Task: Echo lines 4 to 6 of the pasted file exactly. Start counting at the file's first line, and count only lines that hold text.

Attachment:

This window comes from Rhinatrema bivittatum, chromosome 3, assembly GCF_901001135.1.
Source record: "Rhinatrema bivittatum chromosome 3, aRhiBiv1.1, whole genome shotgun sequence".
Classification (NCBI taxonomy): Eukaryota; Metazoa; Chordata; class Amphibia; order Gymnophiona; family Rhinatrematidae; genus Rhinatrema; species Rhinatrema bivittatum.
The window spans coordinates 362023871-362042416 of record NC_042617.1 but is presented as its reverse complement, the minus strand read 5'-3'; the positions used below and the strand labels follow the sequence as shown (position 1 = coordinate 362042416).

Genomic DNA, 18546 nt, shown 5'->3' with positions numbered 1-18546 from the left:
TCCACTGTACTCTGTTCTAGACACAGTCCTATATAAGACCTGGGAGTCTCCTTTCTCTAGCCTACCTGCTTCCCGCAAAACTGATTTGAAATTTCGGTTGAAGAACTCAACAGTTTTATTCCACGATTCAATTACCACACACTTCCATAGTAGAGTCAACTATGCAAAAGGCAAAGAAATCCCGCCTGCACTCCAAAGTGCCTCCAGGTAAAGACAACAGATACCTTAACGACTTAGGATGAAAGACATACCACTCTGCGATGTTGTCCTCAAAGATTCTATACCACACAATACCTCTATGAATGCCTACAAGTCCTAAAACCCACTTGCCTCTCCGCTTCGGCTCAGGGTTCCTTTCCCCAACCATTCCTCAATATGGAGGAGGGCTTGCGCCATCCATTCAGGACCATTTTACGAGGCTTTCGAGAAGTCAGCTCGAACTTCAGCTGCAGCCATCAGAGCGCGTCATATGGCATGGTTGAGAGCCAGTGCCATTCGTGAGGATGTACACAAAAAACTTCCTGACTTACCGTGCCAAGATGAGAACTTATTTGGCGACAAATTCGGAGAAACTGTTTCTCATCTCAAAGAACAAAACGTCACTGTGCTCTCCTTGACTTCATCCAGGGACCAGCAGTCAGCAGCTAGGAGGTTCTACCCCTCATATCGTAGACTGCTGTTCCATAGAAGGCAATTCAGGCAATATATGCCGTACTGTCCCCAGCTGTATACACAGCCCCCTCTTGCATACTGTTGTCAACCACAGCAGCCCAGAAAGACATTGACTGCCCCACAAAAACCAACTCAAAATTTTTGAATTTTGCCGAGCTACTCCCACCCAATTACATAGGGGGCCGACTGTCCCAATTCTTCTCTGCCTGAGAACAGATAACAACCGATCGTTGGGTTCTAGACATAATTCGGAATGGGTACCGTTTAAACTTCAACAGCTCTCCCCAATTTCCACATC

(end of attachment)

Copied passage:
The window spans coordinates 362023871-362042416 of record NC_042617.1 but is presented as its reverse complement, the minus strand read 5'-3'; the positions used below and the strand labels follow the sequence as shown (position 1 = coordinate 362042416).

Genomic DNA, 18546 nt, shown 5'->3' with positions numbered 1-18546 from the left:
TCCACTGTACTCTGTTCTAGACACAGTCCTATATAAGACCTGGGAGTCTCCTTTCTCTAGCCTACCTGCTTCCCGCAAAACTGATTTGAAATTTCGGTTGAAGAACTCAACAGTTTTATTCCACGATTCAATTACCACACACTTCCATAGTAGAGTCAACTATGCAAAAGGCAAAGAAATCCCGCCTGCACTCCAAAGTGCCTCCAGGTAAAGACAACAGATACCTTAACGACTTAGGATGAAAGACATACCACTCTGCGATGTTGTCCTCAAAGATTCTATACCACACAATACCTCTATGAATGCCTACAAGTCCTAAAACCCACTTGCCTCTCCGCTTCGGCTCAGGGTTCCTTTCCCCAACCATTCCTCAATATGGAGGAGGGCTTGCGCCATCCATTCAGGACCATTTTACGAGGCTTTCGAGAAGTCAGCTCGAACTTCAGCTGCAGCCATCAGAGCGCGTCATATGGCATGGTTGAGAGCCAGTGCCATTCGTGAGGATGTACACAAAAAACTTCCTGACTTACCGTGCCAAGATGAGAACTTATTTGGCGACAAATTCGGAGAAACTGTTTCTCATCTCAAAGAACAAAACGTCACTGTGCTCTCCTTGACTTCATCCAGGGACCAGCAGTCAGCAGCTAGGAGGTTCTACCCCTCATATCGTAGACTGCTGTTCCATAGAAGGCAATTCAGGCAATATATGCCGTACTGTCCCCAGCTGTATACACAGCCCCCTCTTGCATACTGTTGTCAACCACAGCAGCCCAGAAAGACATTGACTGCCCCACAAAAACCAACTCAAAATTTTTGAATTTTGCCGAGCTACTCCCACCCAATTACATAGGGGGCCGACTGTCCCAATTCTTCTCTGCCTGAGAACAGATAACAACCGATCGTTGGGTTCTAGACATAATTCGGAATGGGTACCGTTTAAACTTCAACAGCTCTCCCCAATTTCCACATC